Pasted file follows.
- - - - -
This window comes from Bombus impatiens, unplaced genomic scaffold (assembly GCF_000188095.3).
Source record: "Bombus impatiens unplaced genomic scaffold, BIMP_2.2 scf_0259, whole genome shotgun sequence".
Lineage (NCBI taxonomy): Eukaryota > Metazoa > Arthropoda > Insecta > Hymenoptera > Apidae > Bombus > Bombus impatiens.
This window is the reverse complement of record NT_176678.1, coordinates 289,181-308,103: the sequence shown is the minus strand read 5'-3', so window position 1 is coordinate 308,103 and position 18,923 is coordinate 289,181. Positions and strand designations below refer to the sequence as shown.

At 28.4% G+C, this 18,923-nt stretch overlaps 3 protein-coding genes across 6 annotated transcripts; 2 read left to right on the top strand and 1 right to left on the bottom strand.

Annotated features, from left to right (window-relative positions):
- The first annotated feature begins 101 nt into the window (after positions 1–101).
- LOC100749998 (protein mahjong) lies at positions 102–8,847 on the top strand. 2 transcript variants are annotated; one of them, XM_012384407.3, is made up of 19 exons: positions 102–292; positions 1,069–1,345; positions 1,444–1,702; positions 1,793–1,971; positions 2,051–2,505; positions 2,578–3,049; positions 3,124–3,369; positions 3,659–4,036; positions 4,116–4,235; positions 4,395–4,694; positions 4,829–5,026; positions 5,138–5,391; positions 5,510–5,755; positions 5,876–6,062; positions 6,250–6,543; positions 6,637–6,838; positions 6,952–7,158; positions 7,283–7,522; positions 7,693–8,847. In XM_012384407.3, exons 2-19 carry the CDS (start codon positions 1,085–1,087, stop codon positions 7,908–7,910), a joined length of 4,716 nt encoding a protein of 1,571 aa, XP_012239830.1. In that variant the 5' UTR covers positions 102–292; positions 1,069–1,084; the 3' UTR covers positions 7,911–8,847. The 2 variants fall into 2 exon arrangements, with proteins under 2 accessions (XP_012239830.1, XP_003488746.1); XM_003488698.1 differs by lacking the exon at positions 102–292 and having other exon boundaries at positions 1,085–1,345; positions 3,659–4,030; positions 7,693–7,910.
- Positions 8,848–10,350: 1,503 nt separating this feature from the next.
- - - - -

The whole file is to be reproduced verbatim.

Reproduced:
This window comes from Bombus impatiens, unplaced genomic scaffold (assembly GCF_000188095.3).
Source record: "Bombus impatiens unplaced genomic scaffold, BIMP_2.2 scf_0259, whole genome shotgun sequence".
Lineage (NCBI taxonomy): Eukaryota > Metazoa > Arthropoda > Insecta > Hymenoptera > Apidae > Bombus > Bombus impatiens.
This window is the reverse complement of record NT_176678.1, coordinates 289,181-308,103: the sequence shown is the minus strand read 5'-3', so window position 1 is coordinate 308,103 and position 18,923 is coordinate 289,181. Positions and strand designations below refer to the sequence as shown.

At 28.4% G+C, this 18,923-nt stretch overlaps 3 protein-coding genes across 6 annotated transcripts; 2 read left to right on the top strand and 1 right to left on the bottom strand.

Annotated features, from left to right (window-relative positions):
- The first annotated feature begins 101 nt into the window (after positions 1–101).
- LOC100749998 (protein mahjong) lies at positions 102–8,847 on the top strand. 2 transcript variants are annotated; one of them, XM_012384407.3, is made up of 19 exons: positions 102–292; positions 1,069–1,345; positions 1,444–1,702; positions 1,793–1,971; positions 2,051–2,505; positions 2,578–3,049; positions 3,124–3,369; positions 3,659–4,036; positions 4,116–4,235; positions 4,395–4,694; positions 4,829–5,026; positions 5,138–5,391; positions 5,510–5,755; positions 5,876–6,062; positions 6,250–6,543; positions 6,637–6,838; positions 6,952–7,158; positions 7,283–7,522; positions 7,693–8,847. In XM_012384407.3, exons 2-19 carry the CDS (start codon positions 1,085–1,087, stop codon positions 7,908–7,910), a joined length of 4,716 nt encoding a protein of 1,571 aa, XP_012239830.1. In that variant the 5' UTR covers positions 102–292; positions 1,069–1,084; the 3' UTR covers positions 7,911–8,847. The 2 variants fall into 2 exon arrangements, with proteins under 2 accessions (XP_012239830.1, XP_003488746.1); XM_003488698.1 differs by lacking the exon at positions 102–292 and having other exon boundaries at positions 1,085–1,345; positions 3,659–4,030; positions 7,693–7,910.
- Positions 8,848–10,350: 1,503 nt separating this feature from the next.